Posted by Martin on September 5, 2011
It’s struck me that wargamers hibernate the opposite way round to nature. We rest from our hobby through the warm Summer months and the come out of our metaphorical burrows when Autumn begins for a period of activity that runs through to the end of the following Spring. I’m even beginning to develop the theory that here in the UK, the wargaming “season” (rather like the grouse shooting season) has official start and end dates. My suggested start date being the Colours show at Newbury in September and my suggested end date being Salute in London in April. Enough of this folly…
There is some truth in my theory though because I do detect increased hobby activity around this time of year. As evidence of that I offer the following: Perrys’ bumper release of new Prussian metals, a fascinating horse painting video tutorial from Toby “Artmaster Studio” Thorton, increased discussion fora activity and (being briefly parochial) the seasonal increase in traffic here at BfK.
Let’s take a closer look at a couple of these beginning with the Perrys. Among other things, they’ve release nine metal Prussian cavalry packs, each comprising three figures and three horses. These packs are evenly divided across Cuirassiers, line Uhlans and Landwehr cavalry. I haven’t had the opportunity to inspect the figures in person but there are photos of all nine packs on the Perry Miniatures website. I suspect that the Cuirassiers will be the most popular release with many Prussian collectors because there a few options in 28mm for this troop type – even the extensive Calpe range doesn’t include them yet.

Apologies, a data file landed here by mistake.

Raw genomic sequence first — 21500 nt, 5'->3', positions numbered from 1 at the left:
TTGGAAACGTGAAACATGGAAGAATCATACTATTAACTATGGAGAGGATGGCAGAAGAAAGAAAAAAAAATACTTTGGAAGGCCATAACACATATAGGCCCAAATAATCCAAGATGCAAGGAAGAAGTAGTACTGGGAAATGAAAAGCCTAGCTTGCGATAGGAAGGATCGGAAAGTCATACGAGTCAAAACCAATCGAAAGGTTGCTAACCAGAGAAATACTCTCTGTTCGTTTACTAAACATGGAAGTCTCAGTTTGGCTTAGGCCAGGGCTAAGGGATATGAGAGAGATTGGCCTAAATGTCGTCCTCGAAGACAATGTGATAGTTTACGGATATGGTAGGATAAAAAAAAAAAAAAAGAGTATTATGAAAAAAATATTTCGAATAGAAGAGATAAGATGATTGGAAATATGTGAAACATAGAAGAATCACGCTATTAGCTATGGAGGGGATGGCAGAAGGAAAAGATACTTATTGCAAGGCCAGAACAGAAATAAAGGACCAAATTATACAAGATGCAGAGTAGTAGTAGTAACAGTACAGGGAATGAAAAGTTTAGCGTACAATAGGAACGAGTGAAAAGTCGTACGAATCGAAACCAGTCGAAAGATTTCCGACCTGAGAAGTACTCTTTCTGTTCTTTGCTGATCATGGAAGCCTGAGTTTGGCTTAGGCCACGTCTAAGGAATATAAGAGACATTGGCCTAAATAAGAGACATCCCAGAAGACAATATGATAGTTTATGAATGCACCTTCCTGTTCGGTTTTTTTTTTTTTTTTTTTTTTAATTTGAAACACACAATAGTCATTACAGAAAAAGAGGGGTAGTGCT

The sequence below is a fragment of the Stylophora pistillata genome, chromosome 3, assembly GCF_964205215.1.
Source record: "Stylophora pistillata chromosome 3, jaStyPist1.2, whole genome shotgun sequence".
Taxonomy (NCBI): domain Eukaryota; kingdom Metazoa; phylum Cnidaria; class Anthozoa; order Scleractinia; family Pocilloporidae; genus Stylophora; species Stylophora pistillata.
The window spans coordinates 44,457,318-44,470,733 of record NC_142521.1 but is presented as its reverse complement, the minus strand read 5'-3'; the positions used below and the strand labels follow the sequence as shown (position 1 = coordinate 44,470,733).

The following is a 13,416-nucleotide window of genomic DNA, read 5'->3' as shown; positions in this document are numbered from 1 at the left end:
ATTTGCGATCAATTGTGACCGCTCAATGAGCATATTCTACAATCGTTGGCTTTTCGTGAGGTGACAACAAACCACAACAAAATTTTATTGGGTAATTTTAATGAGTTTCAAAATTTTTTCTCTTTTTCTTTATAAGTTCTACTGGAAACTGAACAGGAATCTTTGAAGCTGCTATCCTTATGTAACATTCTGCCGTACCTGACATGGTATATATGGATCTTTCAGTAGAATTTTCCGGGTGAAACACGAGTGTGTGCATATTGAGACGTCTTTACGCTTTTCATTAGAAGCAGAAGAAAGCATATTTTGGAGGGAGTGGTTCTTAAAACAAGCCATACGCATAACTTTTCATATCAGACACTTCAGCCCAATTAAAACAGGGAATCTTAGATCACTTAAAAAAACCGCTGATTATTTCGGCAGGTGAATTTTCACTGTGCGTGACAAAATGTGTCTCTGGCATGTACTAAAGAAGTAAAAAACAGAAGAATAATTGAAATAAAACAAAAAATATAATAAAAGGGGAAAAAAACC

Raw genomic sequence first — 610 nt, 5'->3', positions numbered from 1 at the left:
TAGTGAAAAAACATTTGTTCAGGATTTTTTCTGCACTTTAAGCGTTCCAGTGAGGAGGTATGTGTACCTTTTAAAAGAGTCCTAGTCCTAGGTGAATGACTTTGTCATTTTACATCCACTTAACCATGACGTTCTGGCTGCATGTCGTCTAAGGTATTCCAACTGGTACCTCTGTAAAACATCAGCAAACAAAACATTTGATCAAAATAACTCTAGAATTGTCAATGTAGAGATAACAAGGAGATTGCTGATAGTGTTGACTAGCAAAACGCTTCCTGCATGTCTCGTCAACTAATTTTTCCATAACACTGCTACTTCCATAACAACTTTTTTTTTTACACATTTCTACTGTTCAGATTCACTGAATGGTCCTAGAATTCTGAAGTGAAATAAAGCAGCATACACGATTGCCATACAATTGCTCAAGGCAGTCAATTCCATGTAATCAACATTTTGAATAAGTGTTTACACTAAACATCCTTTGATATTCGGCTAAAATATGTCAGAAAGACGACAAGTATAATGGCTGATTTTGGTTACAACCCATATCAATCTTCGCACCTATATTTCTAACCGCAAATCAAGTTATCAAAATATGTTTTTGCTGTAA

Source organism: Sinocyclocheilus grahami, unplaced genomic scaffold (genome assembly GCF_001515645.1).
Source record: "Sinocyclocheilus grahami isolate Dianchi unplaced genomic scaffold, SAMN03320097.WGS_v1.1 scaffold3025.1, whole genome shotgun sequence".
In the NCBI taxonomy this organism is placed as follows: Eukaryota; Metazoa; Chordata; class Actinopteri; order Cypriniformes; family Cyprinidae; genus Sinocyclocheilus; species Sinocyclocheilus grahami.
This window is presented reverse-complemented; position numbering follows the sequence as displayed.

As for the Landwehr cavalry and the Uhlans, well these may pose a dilemma for some collectors since they provide the first credible competition for the Calpe figures. I suspect it’ll come down to a matter of personal taste but you all know which side my bread is buttered. I even managed to earn the dubious “sock puppet” badge of honour on one discussion forum for pointing out in a thread about the Perry release that I felt the Calpe figures were better. But, knowing the forum in question, I suspect this was light-hearted jest rather than a serious insult. Of course, there’s another forum that shall not be named where things would probably have been more spiteful…
Perry Prussian Landwehr cavalry command pack.